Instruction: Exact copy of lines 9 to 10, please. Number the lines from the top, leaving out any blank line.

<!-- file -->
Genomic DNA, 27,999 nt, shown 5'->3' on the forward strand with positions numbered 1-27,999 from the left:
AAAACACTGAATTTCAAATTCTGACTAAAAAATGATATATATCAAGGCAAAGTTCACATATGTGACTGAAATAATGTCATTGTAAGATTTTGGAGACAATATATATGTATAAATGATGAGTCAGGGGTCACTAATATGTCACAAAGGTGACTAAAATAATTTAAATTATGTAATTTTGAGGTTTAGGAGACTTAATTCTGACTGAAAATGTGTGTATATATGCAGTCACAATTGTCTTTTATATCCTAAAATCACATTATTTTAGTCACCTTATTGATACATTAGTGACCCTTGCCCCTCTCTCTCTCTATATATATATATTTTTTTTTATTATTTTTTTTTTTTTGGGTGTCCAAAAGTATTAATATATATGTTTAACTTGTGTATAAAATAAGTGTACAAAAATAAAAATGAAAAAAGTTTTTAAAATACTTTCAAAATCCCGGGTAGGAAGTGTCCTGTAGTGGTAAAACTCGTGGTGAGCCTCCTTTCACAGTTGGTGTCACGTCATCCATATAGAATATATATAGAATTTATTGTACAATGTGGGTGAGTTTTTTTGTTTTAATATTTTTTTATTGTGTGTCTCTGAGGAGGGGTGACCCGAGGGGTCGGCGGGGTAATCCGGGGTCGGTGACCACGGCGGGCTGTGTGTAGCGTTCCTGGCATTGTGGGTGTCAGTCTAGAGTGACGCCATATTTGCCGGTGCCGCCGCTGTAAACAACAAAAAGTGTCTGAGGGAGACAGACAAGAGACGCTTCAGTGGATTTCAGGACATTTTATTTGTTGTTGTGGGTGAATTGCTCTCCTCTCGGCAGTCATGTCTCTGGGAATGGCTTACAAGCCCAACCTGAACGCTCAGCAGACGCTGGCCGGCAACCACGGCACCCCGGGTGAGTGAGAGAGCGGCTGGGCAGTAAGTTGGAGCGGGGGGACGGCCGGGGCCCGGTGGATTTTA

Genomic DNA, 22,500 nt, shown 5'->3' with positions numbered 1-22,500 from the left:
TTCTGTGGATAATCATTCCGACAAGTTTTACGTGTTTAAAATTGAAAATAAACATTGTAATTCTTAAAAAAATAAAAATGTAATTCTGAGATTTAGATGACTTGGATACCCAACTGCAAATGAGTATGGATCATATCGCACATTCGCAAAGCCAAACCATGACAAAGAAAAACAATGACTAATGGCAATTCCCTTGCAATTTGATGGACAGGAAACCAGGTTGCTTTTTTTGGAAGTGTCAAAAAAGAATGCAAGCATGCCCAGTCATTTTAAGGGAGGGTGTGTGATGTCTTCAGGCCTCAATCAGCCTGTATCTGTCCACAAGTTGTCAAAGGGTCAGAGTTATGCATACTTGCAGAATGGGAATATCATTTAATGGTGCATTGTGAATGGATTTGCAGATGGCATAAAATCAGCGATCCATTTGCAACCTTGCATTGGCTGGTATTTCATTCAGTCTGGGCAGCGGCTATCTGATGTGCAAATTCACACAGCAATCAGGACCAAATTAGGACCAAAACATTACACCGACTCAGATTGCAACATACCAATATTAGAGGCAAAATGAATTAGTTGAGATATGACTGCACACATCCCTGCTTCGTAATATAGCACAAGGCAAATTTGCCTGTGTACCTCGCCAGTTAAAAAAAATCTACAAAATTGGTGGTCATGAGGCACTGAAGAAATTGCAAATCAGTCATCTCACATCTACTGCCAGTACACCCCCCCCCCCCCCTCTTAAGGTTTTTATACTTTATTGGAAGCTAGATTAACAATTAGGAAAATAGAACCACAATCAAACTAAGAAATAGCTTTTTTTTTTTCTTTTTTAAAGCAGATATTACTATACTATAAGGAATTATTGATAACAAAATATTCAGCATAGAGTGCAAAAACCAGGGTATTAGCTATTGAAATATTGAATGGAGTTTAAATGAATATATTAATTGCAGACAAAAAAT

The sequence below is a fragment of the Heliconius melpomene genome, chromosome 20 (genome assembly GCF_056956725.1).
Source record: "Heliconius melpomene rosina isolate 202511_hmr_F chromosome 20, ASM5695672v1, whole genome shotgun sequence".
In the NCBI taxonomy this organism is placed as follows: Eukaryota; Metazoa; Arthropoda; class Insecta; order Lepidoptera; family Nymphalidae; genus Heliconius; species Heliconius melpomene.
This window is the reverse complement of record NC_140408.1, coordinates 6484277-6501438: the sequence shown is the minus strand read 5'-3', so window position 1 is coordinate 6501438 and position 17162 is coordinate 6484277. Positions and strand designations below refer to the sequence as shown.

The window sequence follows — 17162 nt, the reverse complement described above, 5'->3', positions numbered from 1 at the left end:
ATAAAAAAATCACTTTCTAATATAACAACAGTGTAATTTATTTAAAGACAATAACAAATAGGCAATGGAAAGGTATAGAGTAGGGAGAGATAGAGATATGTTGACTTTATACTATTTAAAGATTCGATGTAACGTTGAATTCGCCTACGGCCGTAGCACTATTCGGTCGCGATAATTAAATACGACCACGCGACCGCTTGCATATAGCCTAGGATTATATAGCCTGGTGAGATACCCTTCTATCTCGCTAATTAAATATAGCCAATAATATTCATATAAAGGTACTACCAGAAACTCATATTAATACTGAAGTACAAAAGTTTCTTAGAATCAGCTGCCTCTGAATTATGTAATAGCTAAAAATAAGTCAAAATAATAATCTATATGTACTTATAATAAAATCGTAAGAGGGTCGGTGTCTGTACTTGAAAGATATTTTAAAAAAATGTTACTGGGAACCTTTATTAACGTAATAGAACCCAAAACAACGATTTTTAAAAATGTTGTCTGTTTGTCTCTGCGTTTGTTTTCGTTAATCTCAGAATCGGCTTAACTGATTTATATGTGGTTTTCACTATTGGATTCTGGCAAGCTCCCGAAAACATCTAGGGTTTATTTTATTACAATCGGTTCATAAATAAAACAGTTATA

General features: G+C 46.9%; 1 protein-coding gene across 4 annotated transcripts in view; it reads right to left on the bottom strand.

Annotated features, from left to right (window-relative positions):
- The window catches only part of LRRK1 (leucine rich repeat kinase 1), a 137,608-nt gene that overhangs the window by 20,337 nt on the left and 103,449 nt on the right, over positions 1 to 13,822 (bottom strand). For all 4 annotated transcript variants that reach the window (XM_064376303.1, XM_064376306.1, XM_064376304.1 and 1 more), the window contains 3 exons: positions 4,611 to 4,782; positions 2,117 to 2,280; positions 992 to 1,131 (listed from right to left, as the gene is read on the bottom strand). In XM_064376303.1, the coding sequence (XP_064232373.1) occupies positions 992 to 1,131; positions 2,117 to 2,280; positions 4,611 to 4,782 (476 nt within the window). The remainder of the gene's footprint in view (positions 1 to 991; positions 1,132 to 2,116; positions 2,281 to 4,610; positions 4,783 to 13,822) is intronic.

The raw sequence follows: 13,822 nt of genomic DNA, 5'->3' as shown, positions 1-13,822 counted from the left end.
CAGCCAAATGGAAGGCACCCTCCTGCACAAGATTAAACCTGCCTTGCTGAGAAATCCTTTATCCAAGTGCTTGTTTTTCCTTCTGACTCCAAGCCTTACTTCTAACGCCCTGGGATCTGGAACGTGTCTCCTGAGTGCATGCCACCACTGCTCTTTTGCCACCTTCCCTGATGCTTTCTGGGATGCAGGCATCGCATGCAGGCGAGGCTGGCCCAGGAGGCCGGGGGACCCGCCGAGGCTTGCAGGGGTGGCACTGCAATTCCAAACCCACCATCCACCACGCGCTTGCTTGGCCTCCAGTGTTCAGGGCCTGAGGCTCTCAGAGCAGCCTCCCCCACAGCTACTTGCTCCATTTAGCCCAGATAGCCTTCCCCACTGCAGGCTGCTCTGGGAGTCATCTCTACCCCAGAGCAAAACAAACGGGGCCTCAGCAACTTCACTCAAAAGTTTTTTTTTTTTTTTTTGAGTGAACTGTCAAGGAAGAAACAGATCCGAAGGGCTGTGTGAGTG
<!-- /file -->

The window sequence follows — 17162 nt, the reverse complement described above, 5'->3', positions numbered from 1 at the left end:
ATAAAAAAATCACTTTCTAATATAACAACAGTGTAATTTATTTAAAGACAATAACAAATAGGCAATGGAAAGGTATAGAGTAGGGAGAGATAGAGATATGTTGACTTTATACTATTTAAAGATTCGATGTAACGTTGAATTCGCCTACGGCCGTAGCACTATTCGGTCGCGATAATTAAATACGACCACGCGACCGCTTGCATATAGCCTAGGATTATATAGCCTGGTGAGATACCCTTCTATCTCGCTAATTAAATATAGCCAATAATATTCATATAAAGGTACTACCAGAAACTCATATTAATACTGAAGTACAAAAGTTTCTTAGAATCAGCTGCCTCTGAATTATGTAATAGCTAAAAATAAGTCAAAATAATAATCTATATGTACTTATAATAAAATCGTAAGAGGGTCGGTGTCTGTACTTGAAAGATATTTTAAAAAAATGTTACTGGGAACCTTTATTAACGTAATAGAACCCAAAACAACGATTTTTAAAAATGTTGTCTGTTTGTCTCTGCGTTTGTTTTCGTTAATCTCAGAATCGGCTTAACTGATTTATATGTGGTTTTCACTATTGGATTCTGGCAAGCTCCCGAAAACATCTAGGGTTTATTTTATTACAATCGGTTCATAAATAAAACAGTTATA